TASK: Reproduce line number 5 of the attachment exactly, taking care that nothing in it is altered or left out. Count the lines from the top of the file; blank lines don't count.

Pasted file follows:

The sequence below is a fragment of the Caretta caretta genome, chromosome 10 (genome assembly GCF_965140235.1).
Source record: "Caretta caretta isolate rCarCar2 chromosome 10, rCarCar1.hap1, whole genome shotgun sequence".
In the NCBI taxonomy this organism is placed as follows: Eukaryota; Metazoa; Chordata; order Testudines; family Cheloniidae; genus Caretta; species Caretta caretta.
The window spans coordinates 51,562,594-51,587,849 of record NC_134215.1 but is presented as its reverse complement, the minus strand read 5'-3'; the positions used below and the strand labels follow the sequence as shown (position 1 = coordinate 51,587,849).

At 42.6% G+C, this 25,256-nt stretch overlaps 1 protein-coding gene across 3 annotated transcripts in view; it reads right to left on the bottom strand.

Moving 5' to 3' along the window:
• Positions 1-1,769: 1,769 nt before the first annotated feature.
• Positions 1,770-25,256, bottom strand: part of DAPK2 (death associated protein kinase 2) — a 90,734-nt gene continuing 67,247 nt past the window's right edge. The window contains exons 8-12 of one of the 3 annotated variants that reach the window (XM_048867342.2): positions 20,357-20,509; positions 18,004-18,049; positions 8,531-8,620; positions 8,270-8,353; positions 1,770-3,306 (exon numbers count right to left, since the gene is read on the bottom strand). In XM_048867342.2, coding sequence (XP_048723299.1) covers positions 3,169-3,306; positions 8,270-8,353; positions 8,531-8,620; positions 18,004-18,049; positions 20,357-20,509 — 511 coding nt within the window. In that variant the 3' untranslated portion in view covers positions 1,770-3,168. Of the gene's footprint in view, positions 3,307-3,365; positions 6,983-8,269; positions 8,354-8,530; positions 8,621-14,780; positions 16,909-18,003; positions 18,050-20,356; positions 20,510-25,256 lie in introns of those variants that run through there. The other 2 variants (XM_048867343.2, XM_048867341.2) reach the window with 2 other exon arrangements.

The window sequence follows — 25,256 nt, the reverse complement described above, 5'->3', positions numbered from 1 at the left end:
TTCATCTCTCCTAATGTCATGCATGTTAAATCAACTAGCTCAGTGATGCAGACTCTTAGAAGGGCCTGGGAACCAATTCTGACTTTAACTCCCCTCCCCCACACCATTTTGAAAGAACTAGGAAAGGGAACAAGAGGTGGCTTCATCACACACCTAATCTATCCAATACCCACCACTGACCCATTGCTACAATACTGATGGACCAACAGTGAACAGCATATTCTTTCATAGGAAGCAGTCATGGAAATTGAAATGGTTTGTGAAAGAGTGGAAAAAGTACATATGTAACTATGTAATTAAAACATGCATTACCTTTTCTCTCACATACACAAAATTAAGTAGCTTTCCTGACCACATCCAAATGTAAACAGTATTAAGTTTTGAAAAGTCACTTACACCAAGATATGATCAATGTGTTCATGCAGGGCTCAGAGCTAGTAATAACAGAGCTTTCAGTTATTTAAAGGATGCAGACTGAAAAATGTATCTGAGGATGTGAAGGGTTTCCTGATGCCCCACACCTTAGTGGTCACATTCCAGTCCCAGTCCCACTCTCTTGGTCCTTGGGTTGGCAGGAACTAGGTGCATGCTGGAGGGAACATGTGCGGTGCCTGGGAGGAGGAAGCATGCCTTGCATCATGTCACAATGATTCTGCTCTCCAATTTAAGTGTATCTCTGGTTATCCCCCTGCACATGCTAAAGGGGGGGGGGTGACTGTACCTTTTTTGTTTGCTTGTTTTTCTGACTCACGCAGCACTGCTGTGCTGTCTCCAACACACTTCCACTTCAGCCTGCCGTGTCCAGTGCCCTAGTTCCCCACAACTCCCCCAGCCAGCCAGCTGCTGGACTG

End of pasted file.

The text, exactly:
At 42.6% G+C, this 25,256-nt stretch overlaps 1 protein-coding gene across 3 annotated transcripts in view; it reads right to left on the bottom strand.